Officers convicted in Rakhine case

A Tatmadaw (Myanmar Army) court-martial has convicted three officers of crimes committed during the height of the Rakhine crisis, which led to a mass exodus of Muslims from Rakhine State in 2017/2018. The charges relate to alleged mass executions in the village of Gutarpyin, Buthidaung Township, where five shallow mass graves were reported in 2018. The military initially claimed the graves were of “terrorists” that had been killed and buried according to protocol. The military later admitted wrongdoing, but claimed the killings were an unsanctioned, isolated event. The court-martial, first announced in September, was an attempt to investigate and punish what the Tatmadaw called “weakness in following instructions in some incidents.”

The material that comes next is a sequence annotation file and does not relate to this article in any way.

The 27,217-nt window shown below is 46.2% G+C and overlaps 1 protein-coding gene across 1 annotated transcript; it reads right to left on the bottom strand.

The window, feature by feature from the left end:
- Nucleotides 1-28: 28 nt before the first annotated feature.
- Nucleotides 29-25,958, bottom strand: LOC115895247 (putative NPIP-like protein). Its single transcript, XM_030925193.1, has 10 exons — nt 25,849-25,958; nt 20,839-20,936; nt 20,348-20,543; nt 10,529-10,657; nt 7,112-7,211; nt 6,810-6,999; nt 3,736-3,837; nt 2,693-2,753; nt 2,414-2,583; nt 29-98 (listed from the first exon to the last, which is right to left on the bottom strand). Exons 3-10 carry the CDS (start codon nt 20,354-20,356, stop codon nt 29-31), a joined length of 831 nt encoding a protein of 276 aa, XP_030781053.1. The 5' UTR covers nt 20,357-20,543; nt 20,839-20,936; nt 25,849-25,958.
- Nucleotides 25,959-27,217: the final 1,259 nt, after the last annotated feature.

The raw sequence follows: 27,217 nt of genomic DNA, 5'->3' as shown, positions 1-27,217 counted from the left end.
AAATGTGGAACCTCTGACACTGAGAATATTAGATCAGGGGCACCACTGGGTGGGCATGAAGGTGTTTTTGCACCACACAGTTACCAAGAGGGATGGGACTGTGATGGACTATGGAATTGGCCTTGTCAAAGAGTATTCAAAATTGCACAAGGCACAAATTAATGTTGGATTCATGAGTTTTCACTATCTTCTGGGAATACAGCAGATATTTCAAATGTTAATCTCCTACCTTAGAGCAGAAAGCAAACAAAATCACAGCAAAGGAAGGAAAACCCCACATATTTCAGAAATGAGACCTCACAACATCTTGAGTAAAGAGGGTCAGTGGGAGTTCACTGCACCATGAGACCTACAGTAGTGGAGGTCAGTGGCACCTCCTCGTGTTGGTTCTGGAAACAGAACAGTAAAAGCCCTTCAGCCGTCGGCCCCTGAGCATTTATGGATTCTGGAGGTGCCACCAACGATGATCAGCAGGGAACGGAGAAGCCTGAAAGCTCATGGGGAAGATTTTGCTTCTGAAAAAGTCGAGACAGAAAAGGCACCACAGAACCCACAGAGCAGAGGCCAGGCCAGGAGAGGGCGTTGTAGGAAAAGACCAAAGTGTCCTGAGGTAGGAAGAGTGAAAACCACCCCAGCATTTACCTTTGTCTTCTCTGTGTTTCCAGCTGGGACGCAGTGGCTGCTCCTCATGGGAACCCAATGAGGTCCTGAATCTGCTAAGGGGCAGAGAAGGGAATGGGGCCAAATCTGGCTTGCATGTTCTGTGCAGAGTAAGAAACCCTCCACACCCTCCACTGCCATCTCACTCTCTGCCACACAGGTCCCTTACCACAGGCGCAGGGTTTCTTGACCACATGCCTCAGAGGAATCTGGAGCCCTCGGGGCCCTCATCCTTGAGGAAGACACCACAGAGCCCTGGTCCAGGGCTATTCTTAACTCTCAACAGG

The court martial may prove to be a milestone in Myanmar’s effort to rebuild its international reputation. Despite charges of genocide leveled last year in the UN’s highest court, both the government and military of Myanmar denied systematic human rights abuse, claiming that the fights were carried out against terrorists in an effort to restore peace and order in Rakhine State. Human rights groups and nations such as the Gambia (which brought the genocide charges before the International Court of Justice) have vehemently disagreed, citing numerous accounts from refugees (who self-identify as Rohingyas) of village burnings, mass executions and other atrocities. However, the military maintains that those reports are either greatly exaggerated or outright fabrications. The three convictions, the military claims, are evidence that it is investigating and remedying the wrongdoing within its own ranks. However, other than a guilty verdict, it has yet to reveal specifics surrounding the charges and sentencing of the three officers.

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